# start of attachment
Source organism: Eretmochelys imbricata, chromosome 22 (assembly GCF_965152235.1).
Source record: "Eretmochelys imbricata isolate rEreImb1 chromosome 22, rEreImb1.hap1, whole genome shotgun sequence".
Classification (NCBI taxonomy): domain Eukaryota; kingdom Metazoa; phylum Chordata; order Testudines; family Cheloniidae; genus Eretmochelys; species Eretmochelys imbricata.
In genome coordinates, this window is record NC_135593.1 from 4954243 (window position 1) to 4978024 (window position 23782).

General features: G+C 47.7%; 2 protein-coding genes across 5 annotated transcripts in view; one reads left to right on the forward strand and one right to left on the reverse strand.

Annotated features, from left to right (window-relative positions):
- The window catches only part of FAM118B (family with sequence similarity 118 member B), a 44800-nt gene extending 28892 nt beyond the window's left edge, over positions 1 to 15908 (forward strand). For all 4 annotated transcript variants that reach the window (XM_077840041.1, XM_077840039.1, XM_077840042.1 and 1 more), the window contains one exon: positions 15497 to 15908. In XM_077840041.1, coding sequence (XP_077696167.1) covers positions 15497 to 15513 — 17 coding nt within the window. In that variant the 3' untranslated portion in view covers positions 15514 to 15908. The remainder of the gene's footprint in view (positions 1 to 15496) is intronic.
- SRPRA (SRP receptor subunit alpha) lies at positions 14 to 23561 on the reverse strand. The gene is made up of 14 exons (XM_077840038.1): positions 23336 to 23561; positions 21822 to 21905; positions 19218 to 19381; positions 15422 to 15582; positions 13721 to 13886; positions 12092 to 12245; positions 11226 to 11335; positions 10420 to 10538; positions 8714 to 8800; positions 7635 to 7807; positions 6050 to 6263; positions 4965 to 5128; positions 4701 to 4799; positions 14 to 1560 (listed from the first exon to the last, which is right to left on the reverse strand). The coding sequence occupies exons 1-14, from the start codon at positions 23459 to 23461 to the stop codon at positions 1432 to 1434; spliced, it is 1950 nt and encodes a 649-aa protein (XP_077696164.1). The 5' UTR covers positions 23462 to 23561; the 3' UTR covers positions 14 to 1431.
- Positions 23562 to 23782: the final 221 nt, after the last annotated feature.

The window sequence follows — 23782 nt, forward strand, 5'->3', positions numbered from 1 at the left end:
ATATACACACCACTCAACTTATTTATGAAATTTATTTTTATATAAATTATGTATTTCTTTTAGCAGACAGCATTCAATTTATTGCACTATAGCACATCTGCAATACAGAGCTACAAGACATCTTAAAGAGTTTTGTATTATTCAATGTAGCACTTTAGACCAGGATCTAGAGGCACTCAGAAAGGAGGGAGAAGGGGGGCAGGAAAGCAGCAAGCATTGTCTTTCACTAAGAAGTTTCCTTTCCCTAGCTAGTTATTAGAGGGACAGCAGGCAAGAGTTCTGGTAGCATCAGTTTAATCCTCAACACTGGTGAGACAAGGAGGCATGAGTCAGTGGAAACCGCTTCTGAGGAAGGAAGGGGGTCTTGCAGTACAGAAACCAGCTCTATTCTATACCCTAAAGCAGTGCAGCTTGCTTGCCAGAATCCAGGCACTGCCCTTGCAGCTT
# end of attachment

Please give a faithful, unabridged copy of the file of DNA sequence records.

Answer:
Source organism: Eretmochelys imbricata, chromosome 22 (assembly GCF_965152235.1).
Source record: "Eretmochelys imbricata isolate rEreImb1 chromosome 22, rEreImb1.hap1, whole genome shotgun sequence".
Classification (NCBI taxonomy): domain Eukaryota; kingdom Metazoa; phylum Chordata; order Testudines; family Cheloniidae; genus Eretmochelys; species Eretmochelys imbricata.
In genome coordinates, this window is record NC_135593.1 from 4954243 (window position 1) to 4978024 (window position 23782).

General features: G+C 47.7%; 2 protein-coding genes across 5 annotated transcripts in view; one reads left to right on the forward strand and one right to left on the reverse strand.

Annotated features, from left to right (window-relative positions):
- The window catches only part of FAM118B (family with sequence similarity 118 member B), a 44800-nt gene extending 28892 nt beyond the window's left edge, over positions 1 to 15908 (forward strand). For all 4 annotated transcript variants that reach the window (XM_077840041.1, XM_077840039.1, XM_077840042.1 and 1 more), the window contains one exon: positions 15497 to 15908. In XM_077840041.1, coding sequence (XP_077696167.1) covers positions 15497 to 15513 — 17 coding nt within the window. In that variant the 3' untranslated portion in view covers positions 15514 to 15908. The remainder of the gene's footprint in view (positions 1 to 15496) is intronic.
- SRPRA (SRP receptor subunit alpha) lies at positions 14 to 23561 on the reverse strand. The gene is made up of 14 exons (XM_077840038.1): positions 23336 to 23561; positions 21822 to 21905; positions 19218 to 19381; positions 15422 to 15582; positions 13721 to 13886; positions 12092 to 12245; positions 11226 to 11335; positions 10420 to 10538; positions 8714 to 8800; positions 7635 to 7807; positions 6050 to 6263; positions 4965 to 5128; positions 4701 to 4799; positions 14 to 1560 (listed from the first exon to the last, which is right to left on the reverse strand). The coding sequence occupies exons 1-14, from the start codon at positions 23459 to 23461 to the stop codon at positions 1432 to 1434; spliced, it is 1950 nt and encodes a 649-aa protein (XP_077696164.1). The 5' UTR covers positions 23462 to 23561; the 3' UTR covers positions 14 to 1431.
- Positions 23562 to 23782: the final 221 nt, after the last annotated feature.

The window sequence follows — 23782 nt, forward strand, 5'->3', positions numbered from 1 at the left end:
ATATACACACCACTCAACTTATTTATGAAATTTATTTTTATATAAATTATGTATTTCTTTTAGCAGACAGCATTCAATTTATTGCACTATAGCACATCTGCAATACAGAGCTACAAGACATCTTAAAGAGTTTTGTATTATTCAATGTAGCACTTTAGACCAGGATCTAGAGGCACTCAGAAAGGAGGGAGAAGGGGGGCAGGAAAGCAGCAAGCATTGTCTTTCACTAAGAAGTTTCCTTTCCCTAGCTAGTTATTAGAGGGACAGCAGGCAAGAGTTCTGGTAGCATCAGTTTAATCCTCAACACTGGTGAGACAAGGAGGCATGAGTCAGTGGAAACCGCTTCTGAGGAAGGAAGGGGGTCTTGCAGTACAGAAACCAGCTCTATTCTATACCCTAAAGCAGTGCAGCTTGCTTGCCAGAATCCAGGCACTGCCCTTGCAGCTT